Looks like no-one wins from QOFing but at this time of year we bet a lot of GPs will be doing it.

Sunday, 6 February 2011

The true cost of NHS management starts to emerge.

At our last resistance meeting at the infamous CafĂ© Michelle a couple of items from the local papers were discussed. The first item was from the local equivalent of the Times Higher Educational Supplement, the Shiteton Sun, and for the less well educated but more culturally and artistically aware, the second was from the Shiteton Stoat Tickler’s Gazette the local equivalent of the Guardian.

The articles discussed were regarding redundancies in those most essential for frontline healthcare provision the NHS managers whose numbers have doubled over 10 years at the same time as overall NHS efficiency has fallen 0.4 % per year and local GP numbers have been static. The figures are as follow as but in order to appreciate them you will have to do some seriously hard maths:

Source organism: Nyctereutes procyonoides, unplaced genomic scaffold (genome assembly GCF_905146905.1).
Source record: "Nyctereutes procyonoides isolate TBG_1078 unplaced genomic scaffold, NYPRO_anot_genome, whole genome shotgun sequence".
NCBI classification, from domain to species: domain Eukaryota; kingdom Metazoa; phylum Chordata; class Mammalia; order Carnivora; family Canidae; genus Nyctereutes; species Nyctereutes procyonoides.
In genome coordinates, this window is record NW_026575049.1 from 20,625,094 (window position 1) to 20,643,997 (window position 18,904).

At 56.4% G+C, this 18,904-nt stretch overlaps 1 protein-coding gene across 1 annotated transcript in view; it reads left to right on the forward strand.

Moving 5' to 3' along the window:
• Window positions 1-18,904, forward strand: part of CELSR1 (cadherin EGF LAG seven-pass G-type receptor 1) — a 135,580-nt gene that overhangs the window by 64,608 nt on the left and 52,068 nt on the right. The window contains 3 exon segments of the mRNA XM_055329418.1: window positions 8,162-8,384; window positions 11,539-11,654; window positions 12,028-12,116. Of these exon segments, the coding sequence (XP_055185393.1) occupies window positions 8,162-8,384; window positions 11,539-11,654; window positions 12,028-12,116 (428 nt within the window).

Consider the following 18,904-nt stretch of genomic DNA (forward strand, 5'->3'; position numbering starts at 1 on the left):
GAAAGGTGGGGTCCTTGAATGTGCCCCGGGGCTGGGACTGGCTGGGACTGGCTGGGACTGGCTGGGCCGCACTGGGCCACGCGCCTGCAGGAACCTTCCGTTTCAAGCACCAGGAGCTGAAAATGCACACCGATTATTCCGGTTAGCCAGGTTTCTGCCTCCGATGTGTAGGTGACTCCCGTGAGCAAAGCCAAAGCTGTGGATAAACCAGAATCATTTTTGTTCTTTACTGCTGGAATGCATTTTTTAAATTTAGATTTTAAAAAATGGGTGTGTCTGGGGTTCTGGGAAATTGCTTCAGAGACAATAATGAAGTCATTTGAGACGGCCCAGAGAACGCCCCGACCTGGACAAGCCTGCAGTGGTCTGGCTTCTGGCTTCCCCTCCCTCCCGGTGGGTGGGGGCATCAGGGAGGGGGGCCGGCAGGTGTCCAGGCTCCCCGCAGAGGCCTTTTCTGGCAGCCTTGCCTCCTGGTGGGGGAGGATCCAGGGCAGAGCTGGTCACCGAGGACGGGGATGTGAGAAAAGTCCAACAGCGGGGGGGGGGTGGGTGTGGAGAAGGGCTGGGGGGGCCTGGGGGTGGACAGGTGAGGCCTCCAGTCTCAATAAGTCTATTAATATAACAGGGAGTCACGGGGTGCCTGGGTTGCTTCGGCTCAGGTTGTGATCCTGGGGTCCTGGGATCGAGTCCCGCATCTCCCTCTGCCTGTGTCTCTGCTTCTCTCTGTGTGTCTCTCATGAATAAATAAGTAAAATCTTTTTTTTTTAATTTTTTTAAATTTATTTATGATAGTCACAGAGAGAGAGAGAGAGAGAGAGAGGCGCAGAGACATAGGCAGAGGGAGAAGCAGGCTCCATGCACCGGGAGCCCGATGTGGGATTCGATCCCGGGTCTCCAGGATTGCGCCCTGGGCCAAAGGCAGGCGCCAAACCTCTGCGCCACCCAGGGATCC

From the Shiteton Sun, it would appear that 50 NHS managers will be lost at the cost of c. £ 3 million or using our finger generated figures just under £ 60,000 a piece.

The Stoat Tickler’s Gazette says that in another part of Shiteton 20 NHS management jobs will be lost at a total cost of £ 2.13 million or about £ 106,000 a piece.

The average wage is just under £ 26,000 per year, a nursing sister earns up to £ 27,190 and your average GP earns £ 95,900 from this source but look how much your average GP really earns according to the Daily Mail - check the bottom line of the article for the "true" Daily Mail figure not the headline.